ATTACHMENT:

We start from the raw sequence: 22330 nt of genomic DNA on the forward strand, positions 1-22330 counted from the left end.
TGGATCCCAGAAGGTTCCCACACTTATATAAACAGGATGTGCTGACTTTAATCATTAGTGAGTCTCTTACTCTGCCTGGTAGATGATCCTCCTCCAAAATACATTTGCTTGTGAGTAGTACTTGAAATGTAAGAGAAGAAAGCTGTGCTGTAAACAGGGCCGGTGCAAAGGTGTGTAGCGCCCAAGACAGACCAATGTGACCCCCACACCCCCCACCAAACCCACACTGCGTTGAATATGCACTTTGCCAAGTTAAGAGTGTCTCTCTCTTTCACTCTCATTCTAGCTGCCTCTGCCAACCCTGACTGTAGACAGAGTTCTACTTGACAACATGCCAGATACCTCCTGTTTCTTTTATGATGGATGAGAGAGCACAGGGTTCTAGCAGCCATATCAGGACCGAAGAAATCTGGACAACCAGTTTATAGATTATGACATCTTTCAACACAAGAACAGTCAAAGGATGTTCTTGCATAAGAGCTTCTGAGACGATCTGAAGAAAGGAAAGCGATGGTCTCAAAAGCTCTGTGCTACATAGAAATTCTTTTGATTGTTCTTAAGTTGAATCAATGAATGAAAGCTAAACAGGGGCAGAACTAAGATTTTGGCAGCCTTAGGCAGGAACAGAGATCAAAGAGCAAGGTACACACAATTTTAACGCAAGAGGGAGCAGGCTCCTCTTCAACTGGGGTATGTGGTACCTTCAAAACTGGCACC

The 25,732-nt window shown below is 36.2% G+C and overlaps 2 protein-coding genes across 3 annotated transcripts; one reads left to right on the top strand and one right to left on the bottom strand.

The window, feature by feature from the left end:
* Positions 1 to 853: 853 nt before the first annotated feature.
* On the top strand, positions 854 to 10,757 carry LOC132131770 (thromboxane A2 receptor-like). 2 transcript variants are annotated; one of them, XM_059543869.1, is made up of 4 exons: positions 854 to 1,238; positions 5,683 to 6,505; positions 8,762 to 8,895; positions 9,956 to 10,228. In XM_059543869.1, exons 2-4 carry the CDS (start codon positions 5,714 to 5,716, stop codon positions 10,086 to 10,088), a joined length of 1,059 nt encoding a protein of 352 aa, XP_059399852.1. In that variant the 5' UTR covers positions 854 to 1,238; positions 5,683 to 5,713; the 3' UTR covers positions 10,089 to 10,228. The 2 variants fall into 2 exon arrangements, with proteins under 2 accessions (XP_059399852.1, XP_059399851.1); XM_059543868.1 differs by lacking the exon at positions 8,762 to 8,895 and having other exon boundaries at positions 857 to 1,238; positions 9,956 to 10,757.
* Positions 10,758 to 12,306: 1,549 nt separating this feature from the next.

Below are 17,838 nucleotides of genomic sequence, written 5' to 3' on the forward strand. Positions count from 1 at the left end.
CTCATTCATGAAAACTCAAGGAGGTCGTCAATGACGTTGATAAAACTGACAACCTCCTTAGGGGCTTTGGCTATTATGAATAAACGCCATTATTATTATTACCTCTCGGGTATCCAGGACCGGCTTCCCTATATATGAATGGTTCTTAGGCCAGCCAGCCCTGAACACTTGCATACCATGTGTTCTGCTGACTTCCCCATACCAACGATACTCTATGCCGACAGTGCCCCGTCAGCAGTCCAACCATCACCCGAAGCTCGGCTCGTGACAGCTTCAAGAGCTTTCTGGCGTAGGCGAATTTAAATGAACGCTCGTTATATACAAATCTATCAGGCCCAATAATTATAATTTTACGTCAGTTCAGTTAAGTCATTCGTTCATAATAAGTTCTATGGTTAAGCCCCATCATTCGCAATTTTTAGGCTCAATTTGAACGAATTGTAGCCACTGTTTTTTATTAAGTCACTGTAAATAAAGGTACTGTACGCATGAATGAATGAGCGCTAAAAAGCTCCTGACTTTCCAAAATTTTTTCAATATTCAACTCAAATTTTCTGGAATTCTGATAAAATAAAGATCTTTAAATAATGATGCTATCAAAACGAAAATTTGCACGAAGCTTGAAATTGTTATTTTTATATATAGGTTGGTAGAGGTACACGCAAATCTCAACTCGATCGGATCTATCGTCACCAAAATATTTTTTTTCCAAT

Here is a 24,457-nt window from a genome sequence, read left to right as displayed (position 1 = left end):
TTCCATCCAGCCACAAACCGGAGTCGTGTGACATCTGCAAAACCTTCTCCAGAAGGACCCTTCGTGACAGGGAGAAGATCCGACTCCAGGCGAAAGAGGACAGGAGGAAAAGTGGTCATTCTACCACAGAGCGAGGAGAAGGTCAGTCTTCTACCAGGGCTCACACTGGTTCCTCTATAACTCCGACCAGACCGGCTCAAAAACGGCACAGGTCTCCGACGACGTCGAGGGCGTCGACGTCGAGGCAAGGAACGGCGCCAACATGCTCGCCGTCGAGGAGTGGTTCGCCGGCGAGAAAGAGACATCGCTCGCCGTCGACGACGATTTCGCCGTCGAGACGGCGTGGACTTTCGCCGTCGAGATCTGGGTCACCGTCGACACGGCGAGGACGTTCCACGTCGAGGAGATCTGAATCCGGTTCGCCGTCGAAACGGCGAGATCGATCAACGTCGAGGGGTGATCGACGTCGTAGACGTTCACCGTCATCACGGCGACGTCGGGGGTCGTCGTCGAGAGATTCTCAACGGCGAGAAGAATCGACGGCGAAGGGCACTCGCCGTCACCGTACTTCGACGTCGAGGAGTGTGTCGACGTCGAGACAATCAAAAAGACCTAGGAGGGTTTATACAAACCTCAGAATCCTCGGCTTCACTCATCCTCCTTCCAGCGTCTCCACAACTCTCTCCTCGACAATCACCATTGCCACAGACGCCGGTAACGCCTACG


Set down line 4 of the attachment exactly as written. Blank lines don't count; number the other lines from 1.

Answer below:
The window, feature by feature from the left end: